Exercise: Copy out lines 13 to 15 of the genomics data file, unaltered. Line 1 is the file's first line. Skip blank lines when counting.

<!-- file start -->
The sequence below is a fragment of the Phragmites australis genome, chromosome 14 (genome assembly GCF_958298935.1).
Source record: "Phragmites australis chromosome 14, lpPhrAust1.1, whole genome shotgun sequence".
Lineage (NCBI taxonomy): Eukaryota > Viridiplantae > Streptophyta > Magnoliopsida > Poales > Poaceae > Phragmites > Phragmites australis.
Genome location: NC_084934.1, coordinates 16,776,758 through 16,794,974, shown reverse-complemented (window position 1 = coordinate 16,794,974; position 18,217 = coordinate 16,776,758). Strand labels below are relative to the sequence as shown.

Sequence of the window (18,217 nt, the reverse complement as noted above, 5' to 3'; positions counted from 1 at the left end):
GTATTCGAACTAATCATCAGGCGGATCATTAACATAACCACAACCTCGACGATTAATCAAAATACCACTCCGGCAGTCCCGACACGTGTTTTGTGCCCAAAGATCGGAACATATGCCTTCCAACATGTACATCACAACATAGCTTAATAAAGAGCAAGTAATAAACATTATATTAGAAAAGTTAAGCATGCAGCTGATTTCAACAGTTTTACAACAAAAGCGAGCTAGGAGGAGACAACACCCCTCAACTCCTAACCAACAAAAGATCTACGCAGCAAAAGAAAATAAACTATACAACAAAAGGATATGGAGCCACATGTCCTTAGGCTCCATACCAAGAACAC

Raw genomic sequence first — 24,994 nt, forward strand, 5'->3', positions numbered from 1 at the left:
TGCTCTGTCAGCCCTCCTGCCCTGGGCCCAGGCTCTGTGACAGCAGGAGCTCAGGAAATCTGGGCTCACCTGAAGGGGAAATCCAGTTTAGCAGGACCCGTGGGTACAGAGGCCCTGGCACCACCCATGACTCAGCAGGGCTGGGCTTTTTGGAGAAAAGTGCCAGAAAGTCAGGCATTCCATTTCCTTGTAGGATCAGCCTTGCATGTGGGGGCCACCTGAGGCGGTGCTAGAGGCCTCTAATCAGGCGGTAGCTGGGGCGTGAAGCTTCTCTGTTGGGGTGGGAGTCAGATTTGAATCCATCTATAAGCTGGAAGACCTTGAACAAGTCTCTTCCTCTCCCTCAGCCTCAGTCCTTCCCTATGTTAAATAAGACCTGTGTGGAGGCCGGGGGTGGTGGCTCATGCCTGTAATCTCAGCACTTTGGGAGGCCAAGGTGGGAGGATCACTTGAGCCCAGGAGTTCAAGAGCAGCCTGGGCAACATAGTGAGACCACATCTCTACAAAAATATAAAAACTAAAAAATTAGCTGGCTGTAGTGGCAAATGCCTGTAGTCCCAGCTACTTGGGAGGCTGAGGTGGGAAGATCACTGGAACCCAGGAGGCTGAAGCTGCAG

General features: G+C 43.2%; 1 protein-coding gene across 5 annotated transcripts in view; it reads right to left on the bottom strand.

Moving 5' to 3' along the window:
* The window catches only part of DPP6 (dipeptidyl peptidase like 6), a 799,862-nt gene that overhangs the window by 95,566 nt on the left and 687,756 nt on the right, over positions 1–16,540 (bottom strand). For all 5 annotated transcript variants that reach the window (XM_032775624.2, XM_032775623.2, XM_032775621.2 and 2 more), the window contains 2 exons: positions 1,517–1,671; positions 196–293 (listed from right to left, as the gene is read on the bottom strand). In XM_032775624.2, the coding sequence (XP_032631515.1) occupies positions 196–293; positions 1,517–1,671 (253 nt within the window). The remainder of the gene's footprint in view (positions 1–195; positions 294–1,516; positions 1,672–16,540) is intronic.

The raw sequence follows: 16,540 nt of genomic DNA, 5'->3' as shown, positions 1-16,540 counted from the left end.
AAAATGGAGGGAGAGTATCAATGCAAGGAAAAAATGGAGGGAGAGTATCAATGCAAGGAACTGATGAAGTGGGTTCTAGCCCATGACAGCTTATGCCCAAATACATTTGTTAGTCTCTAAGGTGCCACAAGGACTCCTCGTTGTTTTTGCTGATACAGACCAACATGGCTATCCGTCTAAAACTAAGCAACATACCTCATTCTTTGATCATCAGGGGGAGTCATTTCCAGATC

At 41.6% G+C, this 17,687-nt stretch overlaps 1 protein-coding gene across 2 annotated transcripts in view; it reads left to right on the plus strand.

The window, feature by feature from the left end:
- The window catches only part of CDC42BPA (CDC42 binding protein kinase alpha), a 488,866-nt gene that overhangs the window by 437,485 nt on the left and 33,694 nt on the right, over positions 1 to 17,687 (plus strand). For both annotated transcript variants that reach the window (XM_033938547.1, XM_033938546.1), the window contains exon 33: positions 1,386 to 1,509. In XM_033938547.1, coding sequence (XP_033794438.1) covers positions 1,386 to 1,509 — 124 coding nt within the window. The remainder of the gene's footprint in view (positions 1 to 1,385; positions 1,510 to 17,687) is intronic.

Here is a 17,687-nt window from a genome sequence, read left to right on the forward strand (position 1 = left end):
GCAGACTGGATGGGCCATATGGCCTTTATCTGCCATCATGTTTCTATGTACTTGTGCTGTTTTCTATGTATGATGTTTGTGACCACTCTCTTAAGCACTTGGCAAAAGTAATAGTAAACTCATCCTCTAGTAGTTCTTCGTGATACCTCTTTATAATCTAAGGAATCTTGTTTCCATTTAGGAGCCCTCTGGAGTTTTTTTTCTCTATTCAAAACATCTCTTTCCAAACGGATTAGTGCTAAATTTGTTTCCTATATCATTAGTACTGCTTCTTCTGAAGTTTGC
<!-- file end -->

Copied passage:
AAAATGGAGGGAGAGTATCAATGCAAGGAAAAAATGGAGGGAGAGTATCAATGCAAGGAACTGATGAAGTGGGTTCTAGCCCATGACAGCTTATGCCCAAATACATTTGTTAGTCTCTAAGGTGCCACAAGGACTCCTCGTTGTTTTTGCTGATACAGACCAACATGGCTATCCGTCTAAAACTAAGCAACATACCTCATTCTTTGATCATCAGGGGGAGTCATTTCCAGATC

At 41.6% G+C, this 17,687-nt stretch overlaps 1 protein-coding gene across 2 annotated transcripts in view; it reads left to right on the plus strand.

The window, feature by feature from the left end: